Recent Reading: The Lovely Bones by Alice Sebold - Mo's Journal
Recent Reading: The Lovely Bones by Alice Sebold|
I read this book on the recommendation of my youngest child. My eldest (shown in the icon, reading to his little cousin) disdainfully commented on me reading what he referred to as "a tear jerker for eighth grade girls." His little sister is, indeed, an eighth grade girl and she loved the book (and cried a few tears). I OTOH am well past eighth grade and also loved it (for somewhat different reasons) and also cried (at somewhat different scenes). Having read it and thought about it, I've concluded that Sebold's The Lovely Bones
is very much an adult book, in spite of its popularity with adolescents.
The novel tells the story of what happens to one family after their fourteen-year-old daughter is raped and murdered, and it's told in the person of the dead girl, Susie, narrating from heaven. And I know that sounds melodramatic and insipid and the dark side of It's a Wonderful Life, all at the same time. But as executed the book is none of those things. It's a complex and affecting story of parental love and tragedy, of family relationships and the slow disintegration that sometimes occurs after a traumatic event, as well as the abiding love that remains. The characters are beautifully drawn and believable and they show real growth and real flaws. The novel is not sentimental but it's also not detached. It feels like reading the real emotions of real people. The parents make mistakes, including the all too common one of focusing their attention on the dead to the neglect of the living. The other children in the family ache and grow and develop and rebel in moving, realistic, never maudlin ways.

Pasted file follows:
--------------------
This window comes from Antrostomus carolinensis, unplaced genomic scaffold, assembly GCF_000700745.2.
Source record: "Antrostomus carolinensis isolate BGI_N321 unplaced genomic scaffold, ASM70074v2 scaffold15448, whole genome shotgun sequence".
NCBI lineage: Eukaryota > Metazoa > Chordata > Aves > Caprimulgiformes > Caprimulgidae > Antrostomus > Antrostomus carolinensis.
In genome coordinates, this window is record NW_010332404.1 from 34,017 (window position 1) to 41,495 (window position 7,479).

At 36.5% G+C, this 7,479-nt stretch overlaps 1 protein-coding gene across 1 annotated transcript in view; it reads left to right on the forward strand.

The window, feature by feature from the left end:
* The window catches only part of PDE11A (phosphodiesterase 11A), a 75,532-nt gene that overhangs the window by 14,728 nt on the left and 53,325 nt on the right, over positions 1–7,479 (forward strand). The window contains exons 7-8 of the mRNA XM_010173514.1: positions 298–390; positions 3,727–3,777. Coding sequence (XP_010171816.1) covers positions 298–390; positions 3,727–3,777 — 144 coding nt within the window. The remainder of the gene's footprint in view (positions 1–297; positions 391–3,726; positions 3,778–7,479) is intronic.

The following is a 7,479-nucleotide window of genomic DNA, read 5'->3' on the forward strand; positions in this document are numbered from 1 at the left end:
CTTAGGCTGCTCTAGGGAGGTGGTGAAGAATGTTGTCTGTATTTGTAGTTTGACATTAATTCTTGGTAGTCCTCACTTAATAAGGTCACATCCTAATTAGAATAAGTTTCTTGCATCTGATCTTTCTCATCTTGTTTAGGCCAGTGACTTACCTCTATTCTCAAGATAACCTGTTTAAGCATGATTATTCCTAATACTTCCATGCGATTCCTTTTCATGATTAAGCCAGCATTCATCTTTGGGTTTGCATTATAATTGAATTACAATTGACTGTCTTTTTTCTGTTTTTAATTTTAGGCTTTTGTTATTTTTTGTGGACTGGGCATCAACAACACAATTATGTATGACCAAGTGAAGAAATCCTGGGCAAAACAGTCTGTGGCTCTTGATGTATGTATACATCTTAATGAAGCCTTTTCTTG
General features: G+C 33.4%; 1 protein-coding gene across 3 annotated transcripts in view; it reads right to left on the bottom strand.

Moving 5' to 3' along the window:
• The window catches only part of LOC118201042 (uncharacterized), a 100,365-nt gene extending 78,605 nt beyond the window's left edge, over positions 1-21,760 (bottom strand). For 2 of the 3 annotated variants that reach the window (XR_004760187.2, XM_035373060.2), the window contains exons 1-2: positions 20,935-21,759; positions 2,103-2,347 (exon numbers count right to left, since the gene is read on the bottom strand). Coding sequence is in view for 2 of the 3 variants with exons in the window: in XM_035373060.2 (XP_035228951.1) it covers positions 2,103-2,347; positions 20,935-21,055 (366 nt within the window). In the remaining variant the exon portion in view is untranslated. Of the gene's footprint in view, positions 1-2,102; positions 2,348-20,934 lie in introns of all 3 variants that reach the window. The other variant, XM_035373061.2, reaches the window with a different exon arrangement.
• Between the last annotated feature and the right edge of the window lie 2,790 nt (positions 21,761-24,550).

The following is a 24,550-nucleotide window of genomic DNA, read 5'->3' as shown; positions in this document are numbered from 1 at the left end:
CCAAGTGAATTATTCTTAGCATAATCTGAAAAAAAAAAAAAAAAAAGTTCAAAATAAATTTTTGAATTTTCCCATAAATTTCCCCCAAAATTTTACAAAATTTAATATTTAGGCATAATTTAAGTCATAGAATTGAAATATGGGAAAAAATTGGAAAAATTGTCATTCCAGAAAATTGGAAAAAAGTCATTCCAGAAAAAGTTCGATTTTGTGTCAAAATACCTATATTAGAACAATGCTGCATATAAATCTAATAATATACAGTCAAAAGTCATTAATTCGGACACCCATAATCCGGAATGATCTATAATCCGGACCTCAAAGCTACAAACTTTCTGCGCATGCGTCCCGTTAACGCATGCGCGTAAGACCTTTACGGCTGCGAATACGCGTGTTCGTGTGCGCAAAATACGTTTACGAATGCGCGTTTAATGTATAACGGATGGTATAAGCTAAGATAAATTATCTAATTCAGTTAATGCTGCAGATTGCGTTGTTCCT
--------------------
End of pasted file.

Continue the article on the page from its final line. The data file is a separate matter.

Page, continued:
I think the appeal of the book for kids is somewhat different from its appeal to adults. I related to the book as a parent, wanting to protect my kids, knowing I can't always. And I related to the book as someone who grew up in a family over-focused on one child's tragic event to the detriment of the other children. I related to the interplay in the town, thought of families I knew growing up who became notorious for some awful thing that had happened to them and thought about how little I knew about who they really were beyond the one horrible event. All of that made the book come alive to me, and the device of it being told posthumously by the dead girl facilitated all of that.
The device does something else for kids, though, I think. Because Susie is forever 14, she remains easy for the children reading the book to relate to, even as all the other characters grow and develop. And as she sits in heaven watching her siblings and other kids grow up, I think the author captures a poignancy that kids at this age often feel, a sense that the world is rushing by while they are standing still. Susie will never be an adult, never go to college, never fall in love and have sex. I think a lot of 14-year-olds feel like that, even as they know it isn't true for them. For adults reading this lovely novel, I think the focus will be on the family and an the interrelationships. For kids of Susie's age, I think the focus is Susie herself.